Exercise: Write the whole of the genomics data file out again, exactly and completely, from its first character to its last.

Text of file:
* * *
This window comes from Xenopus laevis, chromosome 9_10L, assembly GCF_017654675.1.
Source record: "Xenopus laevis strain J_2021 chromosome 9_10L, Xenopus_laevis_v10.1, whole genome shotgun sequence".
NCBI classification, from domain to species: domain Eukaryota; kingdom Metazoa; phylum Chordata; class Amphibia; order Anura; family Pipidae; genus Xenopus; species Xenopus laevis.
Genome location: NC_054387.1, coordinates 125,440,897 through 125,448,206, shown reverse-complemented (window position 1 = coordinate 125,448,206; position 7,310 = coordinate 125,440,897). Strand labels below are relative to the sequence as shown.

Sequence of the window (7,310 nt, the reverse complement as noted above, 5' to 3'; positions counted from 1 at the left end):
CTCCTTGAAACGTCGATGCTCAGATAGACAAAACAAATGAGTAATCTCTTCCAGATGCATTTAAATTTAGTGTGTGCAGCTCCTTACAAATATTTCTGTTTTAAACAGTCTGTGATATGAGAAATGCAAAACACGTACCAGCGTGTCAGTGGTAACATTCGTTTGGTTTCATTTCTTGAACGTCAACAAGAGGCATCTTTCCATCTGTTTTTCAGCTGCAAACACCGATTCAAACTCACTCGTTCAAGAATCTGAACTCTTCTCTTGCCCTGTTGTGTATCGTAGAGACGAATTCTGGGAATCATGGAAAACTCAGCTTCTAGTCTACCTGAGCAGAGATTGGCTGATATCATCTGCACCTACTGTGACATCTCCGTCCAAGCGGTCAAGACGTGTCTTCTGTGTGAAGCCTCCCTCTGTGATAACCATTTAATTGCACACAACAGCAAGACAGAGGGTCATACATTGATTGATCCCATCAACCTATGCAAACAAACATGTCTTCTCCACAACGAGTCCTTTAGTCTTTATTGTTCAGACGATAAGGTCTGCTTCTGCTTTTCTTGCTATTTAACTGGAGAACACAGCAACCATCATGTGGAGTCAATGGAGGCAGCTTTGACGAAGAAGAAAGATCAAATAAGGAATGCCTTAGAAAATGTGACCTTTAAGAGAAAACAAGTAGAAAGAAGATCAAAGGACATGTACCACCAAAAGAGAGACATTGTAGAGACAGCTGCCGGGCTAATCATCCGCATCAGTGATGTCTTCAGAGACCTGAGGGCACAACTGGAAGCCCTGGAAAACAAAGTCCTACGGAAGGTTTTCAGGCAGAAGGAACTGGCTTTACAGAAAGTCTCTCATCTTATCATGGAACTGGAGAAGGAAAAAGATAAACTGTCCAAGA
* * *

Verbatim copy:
This window comes from Xenopus laevis, chromosome 9_10L, assembly GCF_017654675.1.
Source record: "Xenopus laevis strain J_2021 chromosome 9_10L, Xenopus_laevis_v10.1, whole genome shotgun sequence".
NCBI classification, from domain to species: domain Eukaryota; kingdom Metazoa; phylum Chordata; class Amphibia; order Anura; family Pipidae; genus Xenopus; species Xenopus laevis.
Genome location: NC_054387.1, coordinates 125,440,897 through 125,448,206, shown reverse-complemented (window position 1 = coordinate 125,448,206; position 7,310 = coordinate 125,440,897). Strand labels below are relative to the sequence as shown.

Sequence of the window (7,310 nt, the reverse complement as noted above, 5' to 3'; positions counted from 1 at the left end):
CTCCTTGAAACGTCGATGCTCAGATAGACAAAACAAATGAGTAATCTCTTCCAGATGCATTTAAATTTAGTGTGTGCAGCTCCTTACAAATATTTCTGTTTTAAACAGTCTGTGATATGAGAAATGCAAAACACGTACCAGCGTGTCAGTGGTAACATTCGTTTGGTTTCATTTCTTGAACGTCAACAAGAGGCATCTTTCCATCTGTTTTTCAGCTGCAAACACCGATTCAAACTCACTCGTTCAAGAATCTGAACTCTTCTCTTGCCCTGTTGTGTATCGTAGAGACGAATTCTGGGAATCATGGAAAACTCAGCTTCTAGTCTACCTGAGCAGAGATTGGCTGATATCATCTGCACCTACTGTGACATCTCCGTCCAAGCGGTCAAGACGTGTCTTCTGTGTGAAGCCTCCCTCTGTGATAACCATTTAATTGCACACAACAGCAAGACAGAGGGTCATACATTGATTGATCCCATCAACCTATGCAAACAAACATGTCTTCTCCACAACGAGTCCTTTAGTCTTTATTGTTCAGACGATAAGGTCTGCTTCTGCTTTTCTTGCTATTTAACTGGAGAACACAGCAACCATCATGTGGAGTCAATGGAGGCAGCTTTGACGAAGAAGAAAGATCAAATAAGGAATGCCTTAGAAAATGTGACCTTTAAGAGAAAACAAGTAGAAAGAAGATCAAAGGACATGTACCACCAAAAGAGAGACATTGTAGAGACAGCTGCCGGGCTAATCATCCGCATCAGTGATGTCTTCAGAGACCTGAGGGCACAACTGGAAGCCCTGGAAAACAAAGTCCTACGGAAGGTTTTCAGGCAGAAGGAACTGGCTTTACAGAAAGTCTCTCATCTTATCATGGAACTGGAGAAGGAAAAAGATAAACTGTCCAAGA